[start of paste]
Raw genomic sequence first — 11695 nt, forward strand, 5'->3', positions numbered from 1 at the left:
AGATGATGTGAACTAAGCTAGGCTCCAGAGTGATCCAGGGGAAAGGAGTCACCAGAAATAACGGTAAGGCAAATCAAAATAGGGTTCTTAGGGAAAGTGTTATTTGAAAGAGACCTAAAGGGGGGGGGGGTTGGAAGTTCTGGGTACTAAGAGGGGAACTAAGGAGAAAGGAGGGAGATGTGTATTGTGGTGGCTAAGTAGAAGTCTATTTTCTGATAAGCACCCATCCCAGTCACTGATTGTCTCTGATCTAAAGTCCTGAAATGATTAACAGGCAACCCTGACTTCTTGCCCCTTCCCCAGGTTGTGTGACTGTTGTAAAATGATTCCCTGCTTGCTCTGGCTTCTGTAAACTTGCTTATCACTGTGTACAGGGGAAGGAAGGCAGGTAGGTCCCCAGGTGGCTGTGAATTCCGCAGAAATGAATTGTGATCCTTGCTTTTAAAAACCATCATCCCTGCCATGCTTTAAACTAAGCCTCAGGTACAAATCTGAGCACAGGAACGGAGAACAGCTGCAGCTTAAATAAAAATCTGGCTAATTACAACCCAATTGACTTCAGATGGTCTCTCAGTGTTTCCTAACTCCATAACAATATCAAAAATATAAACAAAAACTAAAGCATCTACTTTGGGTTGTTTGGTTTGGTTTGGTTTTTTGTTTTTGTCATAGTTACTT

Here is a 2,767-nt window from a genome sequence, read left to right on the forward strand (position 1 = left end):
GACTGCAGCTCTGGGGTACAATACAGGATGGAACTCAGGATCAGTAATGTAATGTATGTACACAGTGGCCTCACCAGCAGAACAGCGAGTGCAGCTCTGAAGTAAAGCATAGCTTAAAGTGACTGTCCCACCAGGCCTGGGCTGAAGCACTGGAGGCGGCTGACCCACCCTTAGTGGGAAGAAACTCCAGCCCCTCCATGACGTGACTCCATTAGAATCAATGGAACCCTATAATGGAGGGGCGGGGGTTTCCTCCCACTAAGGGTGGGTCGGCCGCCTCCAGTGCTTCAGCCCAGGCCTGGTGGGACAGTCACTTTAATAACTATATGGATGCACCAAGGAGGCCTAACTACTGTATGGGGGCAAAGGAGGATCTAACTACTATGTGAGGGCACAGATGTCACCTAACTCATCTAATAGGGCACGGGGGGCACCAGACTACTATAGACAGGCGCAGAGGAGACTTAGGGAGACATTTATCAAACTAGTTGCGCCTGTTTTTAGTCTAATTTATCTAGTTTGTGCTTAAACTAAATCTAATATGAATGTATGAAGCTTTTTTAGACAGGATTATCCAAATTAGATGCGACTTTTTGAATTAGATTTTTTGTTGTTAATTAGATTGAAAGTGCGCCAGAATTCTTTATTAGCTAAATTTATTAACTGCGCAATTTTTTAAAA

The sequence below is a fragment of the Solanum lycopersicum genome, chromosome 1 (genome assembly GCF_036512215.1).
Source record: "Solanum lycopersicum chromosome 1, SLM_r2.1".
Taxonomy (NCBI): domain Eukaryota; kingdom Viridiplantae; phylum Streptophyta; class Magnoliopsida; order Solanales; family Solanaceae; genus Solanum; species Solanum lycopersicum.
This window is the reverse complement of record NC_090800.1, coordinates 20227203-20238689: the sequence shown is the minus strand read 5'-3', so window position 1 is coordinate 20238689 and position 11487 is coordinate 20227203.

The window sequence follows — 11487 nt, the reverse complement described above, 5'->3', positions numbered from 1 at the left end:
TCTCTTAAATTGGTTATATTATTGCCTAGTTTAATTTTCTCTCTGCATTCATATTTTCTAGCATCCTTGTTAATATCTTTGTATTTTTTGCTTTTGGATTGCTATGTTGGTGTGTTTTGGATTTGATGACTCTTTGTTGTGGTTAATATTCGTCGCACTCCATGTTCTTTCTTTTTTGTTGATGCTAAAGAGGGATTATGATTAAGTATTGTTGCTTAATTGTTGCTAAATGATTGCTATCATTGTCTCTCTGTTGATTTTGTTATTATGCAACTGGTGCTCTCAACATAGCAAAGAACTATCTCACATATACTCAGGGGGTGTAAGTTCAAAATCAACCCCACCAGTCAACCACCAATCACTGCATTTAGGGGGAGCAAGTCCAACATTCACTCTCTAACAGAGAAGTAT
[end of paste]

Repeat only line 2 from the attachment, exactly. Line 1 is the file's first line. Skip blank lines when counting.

AGATGATGTGAACTAAGCTAGGCTCCAGAGTGATCCAGGGGAAAGGAGTCACCAGAAATAACGGTAAGGCAAATCAAAATAGGGTTCTTAGGGAAAGTGTTATTTGAAAGAGACCTAAAGGGGGGGGGGGTTGGAAGTTCTGGGTACTAAGAGGGGAACTAAGGAGAAAGGAGGGAGATGTGTATTGTGGTGGCTAAGTAGAAGTCTATTTTCTGATAAGCACCCATCCCAGTCACTGATTGTCTCTGATCTAAAGTCCTGAAATGATTAACAGGCAACCCTGACTTCTTGCCCCTTCCCCAGGTTGTGTGACTGTTGTAAAATGATTCCCTGCTTGCTCTGGCTTCTGTAAACTTGCTTATCACTGTGTACAGGGGAAGGAAGGCAGGTAGGTCCCCAGGTGGCTGTGAATTCCGCAGAAATGAATTGTGATCCTTGCTTTTAAAAACCATCATCCCTGCCATGCTTTAAACTAAGCCTCAGGTACAAATCTGAGCACAGGAACGGAGAACAGCTGCAGCTTAAATAAAAATCTGGCTAATTACAACCCAATTGACTTCAGATGGTCTCTCAGTGTTTCCTAACTCCATAACAATATCAAAAATATAAACAAAAACTAAAGCATCTACTTTGGGTTGTTTGGTTTGGTTTGGTTTTTTGTTTTTGTCATAGTTACTT